Women were another vulnerable group because they were always paid at a lower rate than men. There was no safety net for people who fell into poverty other than resorting to the ‘workhouse’ which had been established to deal with cases of extreme poverty in Trade unions had little power as the Taff Vale Incident of 1901 showed and Friendly Societies could only provide a limited amount of help. Attitudes to poverty in the early 20th century were quite unsympathetic many politicians from both the Liberal and Conservative party felt that poverty came from personal laziness. Both parties had an attitude of “laissez-faire” i.e. non interference from the government.
In the times John Steinbeck lived in women were not held in high regard but they were just present to serve men. However, they still tried to yearn for a better future by exploiting men. The character Curley's wife in the novel is a victim of society and her dream. She is married to Curley who neglects her and so because of her loneliness she is always seeking attention. She wears too much makeup and dresses like a "whore"
He and Esperanza were in love with each other but could not marry because of the different classes. Miguel was very poor but he was hard working and caring. An example of how Miguel was a caring person was when he took all of Esperanza’s money orders from Mr. Yakotas shop and then left Los Angeles and went to Aguascalientes to bring the money orders so that Abuelita so that she can come to the United States. Esperanza is a dynamic character; she changed throughout the story from starting as a little spoiled girl to becoming a poor understanding and caring young woman. Although Esperanza was dynamic, Mama and Miguel were static characters.
Since the country did not intend to enter the war the army had a relatively small amount of solders which had to be increased primarily by drafting. Subsequently, the population of men in the country decreased greatly, so the role of women in America increased and became more important. Before this point the woman’s main job was to be a house wife; cook, clean, raise the kids, but once the men were gone they were needed to take the position that some men had left behind. This idea was not popular with women at first. Women were not eager to leave their children and their way of life to start working.
Also, he was perceived as “socially acceptable” by most everyone; he was a prominent businessman and Governor. Jody, however, was not the love Janie was ultimately seeking; he did not treat her with the respect that a husband should give a wife. Although Janie does not leave him, she once again goes against the status quo. Prior to his death, she confronts him about how he treated her and takes control: “ you goingtuh listen tuh me one time befo’ you die” (86). At the time, a women’s role in a marriage was to take care of the home, produce children, and be obedient to their husbands.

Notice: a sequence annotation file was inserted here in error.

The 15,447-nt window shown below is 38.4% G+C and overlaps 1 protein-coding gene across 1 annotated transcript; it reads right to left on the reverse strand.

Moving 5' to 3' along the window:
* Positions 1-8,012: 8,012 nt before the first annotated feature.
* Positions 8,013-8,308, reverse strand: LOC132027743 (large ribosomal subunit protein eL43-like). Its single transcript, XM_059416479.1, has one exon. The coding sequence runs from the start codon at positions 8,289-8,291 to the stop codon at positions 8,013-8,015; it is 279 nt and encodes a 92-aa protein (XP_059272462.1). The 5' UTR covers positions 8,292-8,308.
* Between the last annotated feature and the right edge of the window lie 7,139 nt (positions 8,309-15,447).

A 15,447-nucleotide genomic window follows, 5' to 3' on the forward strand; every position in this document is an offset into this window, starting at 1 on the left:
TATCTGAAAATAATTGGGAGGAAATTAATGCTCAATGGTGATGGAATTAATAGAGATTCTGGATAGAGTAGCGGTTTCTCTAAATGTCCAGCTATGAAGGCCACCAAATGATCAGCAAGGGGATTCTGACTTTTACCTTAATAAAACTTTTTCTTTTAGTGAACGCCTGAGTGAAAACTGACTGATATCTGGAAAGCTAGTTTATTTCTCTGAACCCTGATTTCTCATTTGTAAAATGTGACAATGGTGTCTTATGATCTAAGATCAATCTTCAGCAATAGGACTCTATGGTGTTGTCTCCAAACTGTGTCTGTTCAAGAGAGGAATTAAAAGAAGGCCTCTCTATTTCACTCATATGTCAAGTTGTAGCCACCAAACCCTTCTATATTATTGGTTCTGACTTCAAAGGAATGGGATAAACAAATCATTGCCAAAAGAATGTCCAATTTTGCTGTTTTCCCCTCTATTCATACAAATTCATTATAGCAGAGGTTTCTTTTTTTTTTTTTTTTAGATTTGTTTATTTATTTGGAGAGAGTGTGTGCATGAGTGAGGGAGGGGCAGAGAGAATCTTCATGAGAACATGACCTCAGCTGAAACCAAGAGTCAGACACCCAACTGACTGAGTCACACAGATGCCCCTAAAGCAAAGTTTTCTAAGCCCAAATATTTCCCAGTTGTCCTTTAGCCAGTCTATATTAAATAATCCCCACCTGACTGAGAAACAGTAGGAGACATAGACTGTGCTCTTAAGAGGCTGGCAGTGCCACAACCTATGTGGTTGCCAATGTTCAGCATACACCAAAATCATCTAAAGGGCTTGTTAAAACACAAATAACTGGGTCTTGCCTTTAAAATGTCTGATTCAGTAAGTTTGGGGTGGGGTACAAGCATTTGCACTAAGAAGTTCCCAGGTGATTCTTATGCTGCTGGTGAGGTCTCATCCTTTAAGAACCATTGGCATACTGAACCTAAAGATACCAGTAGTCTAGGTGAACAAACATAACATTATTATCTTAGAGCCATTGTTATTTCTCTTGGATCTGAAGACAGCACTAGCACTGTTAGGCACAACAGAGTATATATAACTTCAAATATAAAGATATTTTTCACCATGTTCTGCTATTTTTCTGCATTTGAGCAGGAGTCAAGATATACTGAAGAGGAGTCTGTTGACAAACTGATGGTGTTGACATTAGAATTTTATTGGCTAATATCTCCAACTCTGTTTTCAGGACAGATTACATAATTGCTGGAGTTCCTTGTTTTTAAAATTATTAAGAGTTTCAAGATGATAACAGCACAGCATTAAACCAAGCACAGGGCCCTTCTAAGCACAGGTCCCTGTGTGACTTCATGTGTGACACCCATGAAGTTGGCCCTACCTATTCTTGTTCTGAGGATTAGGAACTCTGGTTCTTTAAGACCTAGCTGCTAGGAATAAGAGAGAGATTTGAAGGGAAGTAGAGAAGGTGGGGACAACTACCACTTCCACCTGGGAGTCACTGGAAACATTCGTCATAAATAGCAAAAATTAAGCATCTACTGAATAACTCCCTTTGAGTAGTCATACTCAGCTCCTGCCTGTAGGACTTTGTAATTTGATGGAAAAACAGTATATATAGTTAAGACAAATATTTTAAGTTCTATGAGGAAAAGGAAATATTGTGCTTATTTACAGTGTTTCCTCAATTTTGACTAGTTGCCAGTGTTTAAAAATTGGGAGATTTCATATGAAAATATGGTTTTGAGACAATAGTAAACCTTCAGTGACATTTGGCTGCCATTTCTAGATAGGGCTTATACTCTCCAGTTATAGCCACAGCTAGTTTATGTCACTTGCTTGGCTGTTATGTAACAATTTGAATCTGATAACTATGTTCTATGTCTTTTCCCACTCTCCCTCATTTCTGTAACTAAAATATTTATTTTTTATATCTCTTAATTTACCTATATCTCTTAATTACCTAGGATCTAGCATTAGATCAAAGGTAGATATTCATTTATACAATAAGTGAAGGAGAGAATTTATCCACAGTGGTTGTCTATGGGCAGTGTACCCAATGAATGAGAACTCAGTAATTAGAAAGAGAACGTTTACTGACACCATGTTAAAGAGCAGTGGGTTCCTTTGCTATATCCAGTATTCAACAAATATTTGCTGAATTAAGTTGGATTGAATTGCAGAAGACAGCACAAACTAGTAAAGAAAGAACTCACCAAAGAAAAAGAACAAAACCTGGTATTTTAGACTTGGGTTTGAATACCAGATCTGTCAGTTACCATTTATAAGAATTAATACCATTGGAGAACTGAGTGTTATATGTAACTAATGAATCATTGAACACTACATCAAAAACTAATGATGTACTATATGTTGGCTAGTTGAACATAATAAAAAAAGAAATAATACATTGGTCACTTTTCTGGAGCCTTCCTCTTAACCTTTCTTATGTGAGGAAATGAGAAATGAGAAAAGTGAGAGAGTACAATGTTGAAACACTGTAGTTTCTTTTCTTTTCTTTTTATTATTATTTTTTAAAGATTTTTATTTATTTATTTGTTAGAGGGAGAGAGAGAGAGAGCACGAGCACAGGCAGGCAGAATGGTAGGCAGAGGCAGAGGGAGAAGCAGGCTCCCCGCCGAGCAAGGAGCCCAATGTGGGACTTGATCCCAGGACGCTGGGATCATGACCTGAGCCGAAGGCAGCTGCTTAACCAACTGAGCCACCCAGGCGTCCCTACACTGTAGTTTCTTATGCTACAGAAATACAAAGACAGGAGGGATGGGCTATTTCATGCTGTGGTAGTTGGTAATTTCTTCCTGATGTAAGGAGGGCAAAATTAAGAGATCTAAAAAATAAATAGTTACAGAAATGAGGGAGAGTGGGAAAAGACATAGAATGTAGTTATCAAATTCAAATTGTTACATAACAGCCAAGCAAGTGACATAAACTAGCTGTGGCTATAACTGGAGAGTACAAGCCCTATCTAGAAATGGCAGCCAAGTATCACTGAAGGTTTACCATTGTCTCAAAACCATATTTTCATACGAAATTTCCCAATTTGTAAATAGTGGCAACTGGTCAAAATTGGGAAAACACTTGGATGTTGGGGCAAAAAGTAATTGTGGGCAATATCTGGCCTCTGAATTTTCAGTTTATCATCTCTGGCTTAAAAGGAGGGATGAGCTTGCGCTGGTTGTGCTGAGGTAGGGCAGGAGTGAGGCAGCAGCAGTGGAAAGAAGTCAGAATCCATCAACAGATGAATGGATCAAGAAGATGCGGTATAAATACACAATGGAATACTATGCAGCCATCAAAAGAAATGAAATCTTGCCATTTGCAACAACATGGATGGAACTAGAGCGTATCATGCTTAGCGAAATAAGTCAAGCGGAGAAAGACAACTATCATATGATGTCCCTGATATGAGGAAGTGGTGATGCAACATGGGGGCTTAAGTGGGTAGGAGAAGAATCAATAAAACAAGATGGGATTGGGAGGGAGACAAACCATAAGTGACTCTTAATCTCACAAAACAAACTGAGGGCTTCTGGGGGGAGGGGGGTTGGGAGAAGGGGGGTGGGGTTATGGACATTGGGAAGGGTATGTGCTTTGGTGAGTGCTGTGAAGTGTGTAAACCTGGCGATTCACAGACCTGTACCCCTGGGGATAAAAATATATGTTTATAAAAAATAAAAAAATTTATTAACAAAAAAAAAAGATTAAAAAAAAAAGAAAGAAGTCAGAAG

The store was not being managed well currently and the store director Heather was resentful of the companies hiring practices that excluded her from the process. Shortly after Tricia was hired Heather left the company and Tricia was promoted to the position despite almost no experience in retail management. She again was very motivated and rose to the challenge. The company had a ranking system in place that tracked the stores by their sales and goals met but all stores were held to the same standards despite being different sizes. This made it difficult for goals to be met, if at all, thereby creating tension and turnover in the smaller stores.
Living on a single income, with the husband supporting the family on his own sounds wonderful to a lot of women today, when husbands demand their wives work outside of the home. The "Women's Libbers" expect to be thanked, and do not understand why many women resent what they did. Society has changed so much that women may make quite a bit more money than men, and some husbands don't want to work at all. They are happy to be supported by their wives or girlfriends while they stay home and do anything they want to do. Unfortunately, what they want to do apparently does not include childcare or
“As a result of this attitude, wives seldom worked at outside jobs,” Benner stated (Benner pg.1). Some women tried to have a job out of rebelliousness or some just desperately needed a job because their husband could not maintain a well enough paying job. Women weren’t sought out to be the type person who would get a job and provide for the family. The man of the house was supposed to do that. That was the norm, the norm was that the man of the house was the one who was to protect his family, provide for his family, and be there for his family.
This goes to show that the salesman thinks that the female gender is not as great as the opposite gender, they are not valued the same as of what the male gender is. The next time the narrator observes this theory is when she is helping her father around the farm and her mother arrives and makes a statement that degrades the female gender. Her mother firmly states, “Wait till Laird gets a little bigger, then you’ll have a real help” (50). This goes to show that the narrator’s mother does not think that she is a real help not because she doesn’t help but because of the assumption that she’s know help due to her gender. Although the narrator is belittled due she feels the need to help out her father and represent herself as the father’s son.
but the fact that most of these men are in two-career couples will mute some of the depressing elements of their unemployment”. (Holahan 158). Most men want to work for the satisfaction of being the men of the house. Many feel weaker if their wive’s are earning their income. It’s untraditional for a woman to take care of the family, but these are stereotypes that are being crushed by the feet of women in the workforce in today’s society.